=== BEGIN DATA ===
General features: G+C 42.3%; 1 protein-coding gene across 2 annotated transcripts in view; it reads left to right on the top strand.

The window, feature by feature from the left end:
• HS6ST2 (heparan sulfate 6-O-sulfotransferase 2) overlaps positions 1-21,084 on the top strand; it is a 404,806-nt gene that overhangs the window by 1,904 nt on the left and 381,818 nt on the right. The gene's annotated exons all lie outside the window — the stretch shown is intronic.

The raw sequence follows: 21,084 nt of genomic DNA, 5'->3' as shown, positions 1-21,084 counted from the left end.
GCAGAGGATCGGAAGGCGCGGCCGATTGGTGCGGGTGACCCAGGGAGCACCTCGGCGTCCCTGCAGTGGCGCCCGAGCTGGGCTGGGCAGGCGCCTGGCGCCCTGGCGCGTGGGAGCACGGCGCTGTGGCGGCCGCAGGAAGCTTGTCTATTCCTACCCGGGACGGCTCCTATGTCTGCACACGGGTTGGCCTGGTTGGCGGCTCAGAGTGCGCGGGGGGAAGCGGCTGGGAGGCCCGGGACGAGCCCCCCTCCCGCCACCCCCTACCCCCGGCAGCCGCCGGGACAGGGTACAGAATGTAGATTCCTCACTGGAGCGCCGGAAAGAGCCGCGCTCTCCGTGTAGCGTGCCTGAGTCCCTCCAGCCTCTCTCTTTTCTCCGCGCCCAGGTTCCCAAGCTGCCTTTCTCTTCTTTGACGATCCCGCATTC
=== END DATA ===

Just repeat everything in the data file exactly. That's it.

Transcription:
General features: G+C 42.3%; 1 protein-coding gene across 2 annotated transcripts in view; it reads left to right on the top strand.

The window, feature by feature from the left end:
• HS6ST2 (heparan sulfate 6-O-sulfotransferase 2) overlaps positions 1-21,084 on the top strand; it is a 404,806-nt gene that overhangs the window by 1,904 nt on the left and 381,818 nt on the right. The gene's annotated exons all lie outside the window — the stretch shown is intronic.

The raw sequence follows: 21,084 nt of genomic DNA, 5'->3' as shown, positions 1-21,084 counted from the left end.
GCAGAGGATCGGAAGGCGCGGCCGATTGGTGCGGGTGACCCAGGGAGCACCTCGGCGTCCCTGCAGTGGCGCCCGAGCTGGGCTGGGCAGGCGCCTGGCGCCCTGGCGCGTGGGAGCACGGCGCTGTGGCGGCCGCAGGAAGCTTGTCTATTCCTACCCGGGACGGCTCCTATGTCTGCACACGGGTTGGCCTGGTTGGCGGCTCAGAGTGCGCGGGGGGAAGCGGCTGGGAGGCCCGGGACGAGCCCCCCTCCCGCCACCCCCTACCCCCGGCAGCCGCCGGGACAGGGTACAGAATGTAGATTCCTCACTGGAGCGCCGGAAAGAGCCGCGCTCTCCGTGTAGCGTGCCTGAGTCCCTCCAGCCTCTCTCTTTTCTCCGCGCCCAGGTTCCCAAGCTGCCTTTCTCTTCTTTGACGATCCCGCATTC